Our pride gets in the way of believing God’s love is boundless enough to love us through any circumstance.  Our self-centeredness causes us to get stuck with our own judgments about life; believing more in our own way.  God invites us to place our faith in the love of a Christ child who showed the way by lying down in a manger so we may know we are loved by God.  The love that came down at Christmas was the eternal Son of God; giving up all privilege; trusting his Father who sent him to show heaven’s love would go to all lengths, even to raise him from a grave.  You can nourish whatever part of you still needs to know love of God by giving your life to a love that will go that far to show God’s love.

Loving with Christmas love was captured by the writer of 1 John who insisted we love our sisters and brothers; whether they are related to us by spirit or flesh.  We are to love others by dropping our need to be right in order for things to be right between us.  We are to love others by identifying so closely with others we can feel the pain behind the brokenness.  We are to love others by attaching ourselves to their journey and not letting any little thing get between the love of God that saves us all.

When he was nine years old, Bishara Awad watched his Greek Christina Orthodox father gunned down by an Israeli sniper in front of their home in Jerusalem.  He nourished a bitter heart most of his life.  He would grow up to begin a school, which cared for every kind of child, Jewish, Muslim and Christian.  While praying one day, he felt the Lord telling him he needed to work on the hatred that had built up in his heart after the loss of father.  It came to see it was no different than the hatred he witnessed among the students he was teaching to love others like Christ loved them.  His healing heart let him to see that Jews, Christians, and Muslims were all equally suffering in his conflicted nation.  The love of God begin grow in his heart as he saw how God loved each person and did not recognize the barriers they had created between the people in his land.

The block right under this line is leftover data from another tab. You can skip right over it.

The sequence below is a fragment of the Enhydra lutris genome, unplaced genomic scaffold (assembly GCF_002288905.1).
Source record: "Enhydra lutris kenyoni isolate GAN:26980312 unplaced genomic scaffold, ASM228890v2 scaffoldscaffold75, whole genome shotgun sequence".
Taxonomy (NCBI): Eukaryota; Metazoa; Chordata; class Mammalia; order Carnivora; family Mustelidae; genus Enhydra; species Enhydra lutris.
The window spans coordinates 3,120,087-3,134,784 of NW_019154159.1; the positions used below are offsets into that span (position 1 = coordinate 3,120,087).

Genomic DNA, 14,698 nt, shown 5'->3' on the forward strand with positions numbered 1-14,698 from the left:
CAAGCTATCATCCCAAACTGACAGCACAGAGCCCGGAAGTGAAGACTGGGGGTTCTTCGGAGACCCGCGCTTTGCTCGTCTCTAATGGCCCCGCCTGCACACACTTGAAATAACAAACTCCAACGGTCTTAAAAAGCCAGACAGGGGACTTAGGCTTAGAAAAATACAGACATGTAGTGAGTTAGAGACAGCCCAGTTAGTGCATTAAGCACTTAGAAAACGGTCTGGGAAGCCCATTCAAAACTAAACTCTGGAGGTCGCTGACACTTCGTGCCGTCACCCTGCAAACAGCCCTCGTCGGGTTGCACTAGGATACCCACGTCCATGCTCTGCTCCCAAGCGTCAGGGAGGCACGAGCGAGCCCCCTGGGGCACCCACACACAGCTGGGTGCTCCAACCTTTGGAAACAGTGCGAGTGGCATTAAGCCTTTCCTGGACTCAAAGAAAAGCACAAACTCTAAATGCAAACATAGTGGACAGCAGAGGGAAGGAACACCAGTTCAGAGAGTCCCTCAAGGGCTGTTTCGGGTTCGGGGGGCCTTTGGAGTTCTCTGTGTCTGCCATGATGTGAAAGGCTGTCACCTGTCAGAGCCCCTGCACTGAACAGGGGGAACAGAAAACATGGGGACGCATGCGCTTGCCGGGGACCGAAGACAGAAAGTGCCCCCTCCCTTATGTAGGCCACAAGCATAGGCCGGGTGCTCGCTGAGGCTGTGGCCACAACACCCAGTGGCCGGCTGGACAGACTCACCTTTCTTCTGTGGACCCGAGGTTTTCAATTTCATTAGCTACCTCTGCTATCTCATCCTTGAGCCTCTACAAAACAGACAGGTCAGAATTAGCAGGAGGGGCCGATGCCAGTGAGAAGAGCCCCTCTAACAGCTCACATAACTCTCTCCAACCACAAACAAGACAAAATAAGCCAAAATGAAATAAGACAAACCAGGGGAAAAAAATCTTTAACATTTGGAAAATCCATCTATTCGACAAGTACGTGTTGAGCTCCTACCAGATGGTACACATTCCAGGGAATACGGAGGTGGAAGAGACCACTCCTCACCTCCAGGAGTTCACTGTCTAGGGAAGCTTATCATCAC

He began to live the Christmas message that God came to bring all people together in love.  Today he and other Christians take Christmas presents to children with disabilities in Bethlehem as a way of demonstrating the love of God.  This is their way of making Christmas a faithful celebration that crosses borders of reconciliation; discovering afresh why God sent his Son.

May all of us discover afresh this Christmas by our gifts of love why God sent God’s Son.

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Published in: on December 23, 2011 at 8:41 am  Leave a Comment